Puerto Rico hit with 1st lawsuit from bondholders

Anita Tucker
May 6, 2017

Puerto Rico's financial oversight board on Wednesday filed for a form of bankruptcy protection under last year's federal rescue law known as PROMESA, touching off the biggest bankruptcy in the history of the US municipal debt market.

But the governor remains in a hard position, trying to balance fiscal belt-tightening with the demands of residents and placating the federal oversight board while campaigning for USA statehood ahead of a plebiscite on Puerto Rico's political status.

The financial crisis that has caused Puerto Rico's current problems has been decades in the making - and much of it is attributable to seven decades of US policy that gave with one hand while taking away with the other. Rather, Congress passed a law last year specifically to deal with Puerto Rico's debt problem, which has been simmering for years. Given the size of the debt, it would be the largest such insolvency in US history, far outstripping Detroit's $18 billion restructuring in 2013.

He said it was the right path for protecting Puerto Rico's residents and the interests of its creditors after a moratorium protecting the Caribbean island from creditor litigation expired on Monday. The judge will ultimately decide how and which Puerto Rico assets will be distributed to bondholders.

Today, Title III may be all that stands between order and the kind of economic chaos suffered by the people of Germany during the Weimar period following World War I. Understandably, investors who are affected by the crisis are greatly concerned about what will happen next.

"We have sustained our position to negotiate in good faith, but before the current scenario, we choose to protect our people, " Puerto Rico Governor Ricardo Rossello said in a tweet Wednesday.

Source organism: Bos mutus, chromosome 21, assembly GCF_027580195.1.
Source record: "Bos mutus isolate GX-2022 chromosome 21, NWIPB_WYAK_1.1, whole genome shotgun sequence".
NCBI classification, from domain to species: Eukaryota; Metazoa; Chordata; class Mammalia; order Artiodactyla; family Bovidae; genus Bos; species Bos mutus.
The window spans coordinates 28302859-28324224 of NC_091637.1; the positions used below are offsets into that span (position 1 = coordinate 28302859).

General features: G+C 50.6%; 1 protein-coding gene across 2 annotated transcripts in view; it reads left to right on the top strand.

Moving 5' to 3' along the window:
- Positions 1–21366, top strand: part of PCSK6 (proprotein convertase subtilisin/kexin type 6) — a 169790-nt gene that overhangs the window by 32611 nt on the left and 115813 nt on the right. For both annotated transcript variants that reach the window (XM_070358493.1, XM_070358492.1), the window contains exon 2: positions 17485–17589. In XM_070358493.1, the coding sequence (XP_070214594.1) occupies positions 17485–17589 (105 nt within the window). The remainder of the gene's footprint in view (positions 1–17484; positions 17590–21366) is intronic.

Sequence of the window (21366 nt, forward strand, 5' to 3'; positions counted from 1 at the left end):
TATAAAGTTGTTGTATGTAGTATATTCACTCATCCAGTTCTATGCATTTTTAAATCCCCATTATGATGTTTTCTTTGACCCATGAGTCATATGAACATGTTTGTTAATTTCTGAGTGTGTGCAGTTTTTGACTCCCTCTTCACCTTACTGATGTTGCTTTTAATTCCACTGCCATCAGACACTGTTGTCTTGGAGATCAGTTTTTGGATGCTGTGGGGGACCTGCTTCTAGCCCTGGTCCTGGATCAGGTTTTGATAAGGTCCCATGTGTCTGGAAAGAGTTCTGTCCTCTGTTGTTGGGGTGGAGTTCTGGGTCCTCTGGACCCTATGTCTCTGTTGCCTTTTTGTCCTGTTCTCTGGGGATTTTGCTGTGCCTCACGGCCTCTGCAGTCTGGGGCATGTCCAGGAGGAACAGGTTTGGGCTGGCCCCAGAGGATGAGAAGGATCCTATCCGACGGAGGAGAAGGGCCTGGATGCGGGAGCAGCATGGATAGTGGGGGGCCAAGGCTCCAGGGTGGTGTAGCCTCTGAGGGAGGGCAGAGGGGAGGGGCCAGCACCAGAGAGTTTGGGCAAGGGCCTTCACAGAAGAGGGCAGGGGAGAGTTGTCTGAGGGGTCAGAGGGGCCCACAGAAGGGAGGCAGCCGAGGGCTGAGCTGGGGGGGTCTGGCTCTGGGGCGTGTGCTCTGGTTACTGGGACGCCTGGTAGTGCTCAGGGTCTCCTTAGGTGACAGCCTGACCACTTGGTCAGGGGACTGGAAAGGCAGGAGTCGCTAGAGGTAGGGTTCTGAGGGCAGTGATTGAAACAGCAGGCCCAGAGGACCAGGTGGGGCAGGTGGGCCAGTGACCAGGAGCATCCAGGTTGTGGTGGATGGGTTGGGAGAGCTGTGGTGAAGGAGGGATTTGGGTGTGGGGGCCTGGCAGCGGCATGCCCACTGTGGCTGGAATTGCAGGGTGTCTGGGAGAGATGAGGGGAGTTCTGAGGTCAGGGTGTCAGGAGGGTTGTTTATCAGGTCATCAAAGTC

Puerto Rico's collapse also shows the pressure than can emerge when retirement systems run out of cash.

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As The Wall Street Journal reports, Puerto Rico will now "face off against angry hedge funds, mutual funds and bond insurers in the court-supervised proceeding known as Title III, a legal mechanism created by Congress to restructure debts by force if negotiations broke down".

The fiscal turnaround blueprint has been the bane of island creditors, forecasting that Puerto Rico will have only $800 million a year to pay its debt, less than a quarter of what it owes, auguring big haircuts for all bondholders.

The island said in a May 3 court filing that is restructuring its debt as its economic and financial crisis reaches "a breaking point".

An earlier version of this article misstated the annual cost of fully servicing Puerto Rico's $73 billion in bond debt. Nor did it have a big effect on Puerto Rico bonds: a commonwealth general obligation with an 8 percent coupon, one of the island's most-actively traded securities, changed hands for an average of 65.2 cents on the dollar Thursday, up from 64.7 cents on Tuesday, ahead of the court filing.

Soto's 9th District includes the largest Puerto Rican population in Central Florida, many of them who have moved to the area to find work and many more who still have family on the island.

The decision to seek federal protection means that any lawsuits that have been filed will be stopped and a restructuring plan will be made.

Other reports by My Hot News

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